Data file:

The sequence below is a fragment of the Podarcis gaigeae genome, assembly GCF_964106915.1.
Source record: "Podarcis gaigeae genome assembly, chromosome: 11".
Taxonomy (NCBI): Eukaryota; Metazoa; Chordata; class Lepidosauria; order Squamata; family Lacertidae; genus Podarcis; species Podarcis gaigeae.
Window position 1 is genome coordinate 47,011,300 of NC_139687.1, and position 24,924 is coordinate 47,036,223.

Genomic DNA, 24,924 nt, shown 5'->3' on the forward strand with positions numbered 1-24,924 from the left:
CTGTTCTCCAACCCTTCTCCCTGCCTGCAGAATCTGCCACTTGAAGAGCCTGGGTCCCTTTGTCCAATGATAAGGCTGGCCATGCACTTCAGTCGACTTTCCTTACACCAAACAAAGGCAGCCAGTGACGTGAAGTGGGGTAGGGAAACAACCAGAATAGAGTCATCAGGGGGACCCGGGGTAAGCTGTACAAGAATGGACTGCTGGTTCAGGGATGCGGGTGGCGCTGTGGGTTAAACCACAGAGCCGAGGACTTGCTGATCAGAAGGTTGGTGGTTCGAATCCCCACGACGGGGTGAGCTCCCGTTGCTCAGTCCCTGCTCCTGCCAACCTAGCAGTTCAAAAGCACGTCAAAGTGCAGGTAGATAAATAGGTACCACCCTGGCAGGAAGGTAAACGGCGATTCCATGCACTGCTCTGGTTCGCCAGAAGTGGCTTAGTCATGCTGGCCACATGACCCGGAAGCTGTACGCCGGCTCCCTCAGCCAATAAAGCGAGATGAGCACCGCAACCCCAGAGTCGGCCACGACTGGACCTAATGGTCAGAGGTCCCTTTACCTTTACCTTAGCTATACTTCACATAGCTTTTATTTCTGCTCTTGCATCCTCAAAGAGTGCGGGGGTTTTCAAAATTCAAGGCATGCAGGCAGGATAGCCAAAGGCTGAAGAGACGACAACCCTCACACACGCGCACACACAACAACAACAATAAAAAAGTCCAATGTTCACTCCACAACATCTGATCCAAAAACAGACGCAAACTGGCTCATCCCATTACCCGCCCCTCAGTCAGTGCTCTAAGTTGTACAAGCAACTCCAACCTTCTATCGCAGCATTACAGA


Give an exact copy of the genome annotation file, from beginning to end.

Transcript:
The sequence below is a fragment of the Podarcis gaigeae genome, assembly GCF_964106915.1.
Source record: "Podarcis gaigeae genome assembly, chromosome: 11".
Taxonomy (NCBI): Eukaryota; Metazoa; Chordata; class Lepidosauria; order Squamata; family Lacertidae; genus Podarcis; species Podarcis gaigeae.
Window position 1 is genome coordinate 47,011,300 of NC_139687.1, and position 24,924 is coordinate 47,036,223.

Genomic DNA, 24,924 nt, shown 5'->3' on the forward strand with positions numbered 1-24,924 from the left:
CTGTTCTCCAACCCTTCTCCCTGCCTGCAGAATCTGCCACTTGAAGAGCCTGGGTCCCTTTGTCCAATGATAAGGCTGGCCATGCACTTCAGTCGACTTTCCTTACACCAAACAAAGGCAGCCAGTGACGTGAAGTGGGGTAGGGAAACAACCAGAATAGAGTCATCAGGGGGACCCGGGGTAAGCTGTACAAGAATGGACTGCTGGTTCAGGGATGCGGGTGGCGCTGTGGGTTAAACCACAGAGCCGAGGACTTGCTGATCAGAAGGTTGGTGGTTCGAATCCCCACGACGGGGTGAGCTCCCGTTGCTCAGTCCCTGCTCCTGCCAACCTAGCAGTTCAAAAGCACGTCAAAGTGCAGGTAGATAAATAGGTACCACCCTGGCAGGAAGGTAAACGGCGATTCCATGCACTGCTCTGGTTCGCCAGAAGTGGCTTAGTCATGCTGGCCACATGACCCGGAAGCTGTACGCCGGCTCCCTCAGCCAATAAAGCGAGATGAGCACCGCAACCCCAGAGTCGGCCACGACTGGACCTAATGGTCAGAGGTCCCTTTACCTTTACCTTAGCTATACTTCACATAGCTTTTATTTCTGCTCTTGCATCCTCAAAGAGTGCGGGGGTTTTCAAAATTCAAGGCATGCAGGCAGGATAGCCAAAGGCTGAAGAGACGACAACCCTCACACACGCGCACACACAACAACAACAATAAAAAAGTCCAATGTTCACTCCACAACATCTGATCCAAAAACAGACGCAAACTGGCTCATCCCATTACCCGCCCCTCAGTCAGTGCTCTAAGTTGTACAAGCAACTCCAACCTTCTATCGCAGCATTACAGA